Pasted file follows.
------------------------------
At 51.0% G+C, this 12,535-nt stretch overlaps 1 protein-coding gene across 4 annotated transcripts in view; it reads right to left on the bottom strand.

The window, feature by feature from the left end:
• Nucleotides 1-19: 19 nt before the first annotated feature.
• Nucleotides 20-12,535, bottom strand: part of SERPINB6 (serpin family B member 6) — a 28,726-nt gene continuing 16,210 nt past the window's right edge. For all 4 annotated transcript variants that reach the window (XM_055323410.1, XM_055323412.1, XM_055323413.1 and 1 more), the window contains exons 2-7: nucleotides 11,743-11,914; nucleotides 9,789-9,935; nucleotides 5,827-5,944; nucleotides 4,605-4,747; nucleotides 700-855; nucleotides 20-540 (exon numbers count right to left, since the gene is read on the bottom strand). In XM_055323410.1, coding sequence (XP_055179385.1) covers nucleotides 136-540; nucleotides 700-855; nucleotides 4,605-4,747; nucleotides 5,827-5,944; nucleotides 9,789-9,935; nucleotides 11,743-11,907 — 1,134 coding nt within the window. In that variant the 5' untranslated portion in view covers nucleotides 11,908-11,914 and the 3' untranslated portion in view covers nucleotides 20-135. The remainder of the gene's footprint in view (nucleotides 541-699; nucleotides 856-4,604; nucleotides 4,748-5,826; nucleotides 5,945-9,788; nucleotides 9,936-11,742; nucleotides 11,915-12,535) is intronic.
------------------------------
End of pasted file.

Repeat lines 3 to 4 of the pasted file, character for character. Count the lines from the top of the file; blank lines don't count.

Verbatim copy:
• Nucleotides 1-19: 19 nt before the first annotated feature.
• Nucleotides 20-12,535, bottom strand: part of SERPINB6 (serpin family B member 6) — a 28,726-nt gene continuing 16,210 nt past the window's right edge. For all 4 annotated transcript variants that reach the window (XM_055323410.1, XM_055323412.1, XM_055323413.1 and 1 more), the window contains exons 2-7: nucleotides 11,743-11,914; nucleotides 9,789-9,935; nucleotides 5,827-5,944; nucleotides 4,605-4,747; nucleotides 700-855; nucleotides 20-540 (exon numbers count right to left, since the gene is read on the bottom strand). In XM_055323410.1, coding sequence (XP_055179385.1) covers nucleotides 136-540; nucleotides 700-855; nucleotides 4,605-4,747; nucleotides 5,827-5,944; nucleotides 9,789-9,935; nucleotides 11,743-11,907 — 1,134 coding nt within the window. In that variant the 5' untranslated portion in view covers nucleotides 11,908-11,914 and the 3' untranslated portion in view covers nucleotides 20-135. The remainder of the gene's footprint in view (nucleotides 541-699; nucleotides 856-4,604; nucleotides 4,748-5,826; nucleotides 5,945-9,788; nucleotides 9,936-11,742; nucleotides 11,915-12,535) is intronic.